Videos and photos of 'cute' animals can reduce stress, study claims
Adorable puppies visit the Georgia Aquarium during coronavirus closure
Raw video: Puppies from the Atlanta Humane Society take a trip to the Georgia Aquarium while it is closed due the the coronavirus pandemic.
P-aww — we knew it!
Looking at photos and videos of adorable animals can significantly reduce stress and relieve anxiety, a new report claims.
The University of Leeds in England and Tourism Western Australia recently teamed up to investigate the physiological and psychological impact that watching cute animal clips can have, finding that people’s blood pressure and heart rates dropped after just half-hour.
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Watching videos of adorable animals can significantly reduce stress and relieve anxiety, a new report claims.
At the beginning of the study, 19 participants viewed still images and short videos of a "range of cute animals," including the quokka. Fifteen members of the group were students set to take an exam 90 minutes after viewing the footage, while the other four participants were academic support staff who reported feeling stressed about work lately.
With the participants' blood pressure and heart rates tested before and after watching, the average blood pressure within the group fell from 136/88 to 115/71. In addition, the average heart rate dropped from 72.2 bpm to 67.4 bpm, or a reduction of 6.65%.
To begin the study, 19 participants viewed photos and videos of a "range of cute animals," including the quokka, pictured.
Researchers also said that anxieties eased, according to individual self-reporting by the participants using the State-Trait Anxiety Inventory (STAI) scale. Across the group, anxiety fell by an average of 35% after looking at the adorable animals — and some individuals even said that the footage relieved their stress levels by nearly 50%.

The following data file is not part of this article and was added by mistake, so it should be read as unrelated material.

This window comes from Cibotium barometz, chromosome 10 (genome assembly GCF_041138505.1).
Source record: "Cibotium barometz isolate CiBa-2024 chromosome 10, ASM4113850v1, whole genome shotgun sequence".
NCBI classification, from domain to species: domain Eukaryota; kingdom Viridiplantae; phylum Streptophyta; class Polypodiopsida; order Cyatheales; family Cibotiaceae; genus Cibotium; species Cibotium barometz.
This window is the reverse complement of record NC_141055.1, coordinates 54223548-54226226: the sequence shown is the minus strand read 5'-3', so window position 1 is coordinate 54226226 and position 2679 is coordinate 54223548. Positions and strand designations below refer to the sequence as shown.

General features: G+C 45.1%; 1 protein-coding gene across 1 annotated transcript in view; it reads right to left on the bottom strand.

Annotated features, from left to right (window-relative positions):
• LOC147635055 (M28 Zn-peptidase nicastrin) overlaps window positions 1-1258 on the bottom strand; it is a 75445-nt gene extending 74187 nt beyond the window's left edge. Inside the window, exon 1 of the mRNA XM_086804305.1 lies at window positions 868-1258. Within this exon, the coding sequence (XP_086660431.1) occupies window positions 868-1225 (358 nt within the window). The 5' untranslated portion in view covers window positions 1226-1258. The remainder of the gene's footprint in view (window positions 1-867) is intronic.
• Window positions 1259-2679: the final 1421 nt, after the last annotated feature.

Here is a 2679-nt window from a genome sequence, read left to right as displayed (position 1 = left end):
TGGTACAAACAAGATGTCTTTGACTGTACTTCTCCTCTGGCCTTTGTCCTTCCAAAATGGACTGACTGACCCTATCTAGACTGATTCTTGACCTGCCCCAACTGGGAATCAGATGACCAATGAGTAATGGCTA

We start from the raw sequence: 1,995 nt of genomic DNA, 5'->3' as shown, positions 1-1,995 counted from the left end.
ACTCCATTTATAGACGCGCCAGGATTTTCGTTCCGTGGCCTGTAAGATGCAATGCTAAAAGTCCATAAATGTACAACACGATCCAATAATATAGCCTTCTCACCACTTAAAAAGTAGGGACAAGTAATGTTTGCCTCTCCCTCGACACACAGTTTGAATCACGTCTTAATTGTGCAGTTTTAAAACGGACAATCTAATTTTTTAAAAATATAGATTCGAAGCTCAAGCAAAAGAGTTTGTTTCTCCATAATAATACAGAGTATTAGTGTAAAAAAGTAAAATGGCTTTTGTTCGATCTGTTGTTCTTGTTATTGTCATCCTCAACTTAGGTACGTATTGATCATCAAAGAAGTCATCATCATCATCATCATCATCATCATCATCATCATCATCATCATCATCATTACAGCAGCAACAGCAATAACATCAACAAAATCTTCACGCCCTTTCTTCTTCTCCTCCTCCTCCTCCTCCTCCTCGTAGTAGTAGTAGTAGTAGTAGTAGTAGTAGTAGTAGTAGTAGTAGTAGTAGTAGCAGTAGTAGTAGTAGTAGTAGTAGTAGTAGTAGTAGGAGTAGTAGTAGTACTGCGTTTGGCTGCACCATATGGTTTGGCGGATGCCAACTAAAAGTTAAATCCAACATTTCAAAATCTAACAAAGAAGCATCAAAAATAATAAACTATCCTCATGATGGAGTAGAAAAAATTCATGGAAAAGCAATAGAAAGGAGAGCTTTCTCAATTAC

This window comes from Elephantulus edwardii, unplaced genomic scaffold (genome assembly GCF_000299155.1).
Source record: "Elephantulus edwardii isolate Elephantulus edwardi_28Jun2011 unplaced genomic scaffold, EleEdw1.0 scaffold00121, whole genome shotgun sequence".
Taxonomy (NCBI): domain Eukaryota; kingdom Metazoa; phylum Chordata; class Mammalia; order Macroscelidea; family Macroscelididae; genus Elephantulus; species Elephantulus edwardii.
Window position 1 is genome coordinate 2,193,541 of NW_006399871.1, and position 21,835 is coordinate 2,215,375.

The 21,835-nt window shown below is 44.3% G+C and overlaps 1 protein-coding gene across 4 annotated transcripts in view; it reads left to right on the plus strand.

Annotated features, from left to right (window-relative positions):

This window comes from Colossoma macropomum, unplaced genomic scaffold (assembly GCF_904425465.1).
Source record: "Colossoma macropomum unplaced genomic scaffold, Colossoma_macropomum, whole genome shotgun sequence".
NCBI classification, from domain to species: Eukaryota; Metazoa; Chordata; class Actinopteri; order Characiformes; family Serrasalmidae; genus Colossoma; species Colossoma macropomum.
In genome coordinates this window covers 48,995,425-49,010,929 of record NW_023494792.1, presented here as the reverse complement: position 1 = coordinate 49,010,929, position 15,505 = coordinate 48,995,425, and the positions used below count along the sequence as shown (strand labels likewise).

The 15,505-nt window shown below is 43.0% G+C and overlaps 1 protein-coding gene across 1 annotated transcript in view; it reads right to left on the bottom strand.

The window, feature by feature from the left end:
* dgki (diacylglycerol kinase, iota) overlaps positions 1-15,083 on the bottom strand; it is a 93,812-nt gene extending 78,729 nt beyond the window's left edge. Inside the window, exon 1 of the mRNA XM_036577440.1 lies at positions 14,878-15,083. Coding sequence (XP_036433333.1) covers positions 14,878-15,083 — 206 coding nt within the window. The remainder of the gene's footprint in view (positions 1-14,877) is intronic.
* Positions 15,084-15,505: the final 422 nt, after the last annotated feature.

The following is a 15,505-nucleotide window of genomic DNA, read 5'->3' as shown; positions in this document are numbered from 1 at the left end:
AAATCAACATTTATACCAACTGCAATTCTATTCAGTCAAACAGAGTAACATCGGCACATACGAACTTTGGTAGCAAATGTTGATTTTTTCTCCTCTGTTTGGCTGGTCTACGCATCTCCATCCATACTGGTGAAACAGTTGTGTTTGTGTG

One participant said that the session made them feel "happy and calm," and another agreed they were "totally focused" in the moment. Most of the group also agreed that they preferred the videos to the photos, and liked shots of animals interacting with humans the best.
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Commenting on the report, Dr. Andrea Utley of the University of Leeds said it was clear the students felt “anxious” before taking exams, and that the content proved effective overall in reducing stress.
"As with other research, it would appear that animals are able to reduce stress and anxiety in humans,” Utley said. “It would appear that images appeal but video clips are more meaningful, and I would therefore expect that physical closeness would be even better.”
“With the results as solid as they are, we’ll be rolling this relaxation method out across other departments so more students can de-stress ahead of their exams.”
And that's not all — pet owners polled in a recent report say that their furry friends have been boosting morale during the coronavirus pandemic, too.
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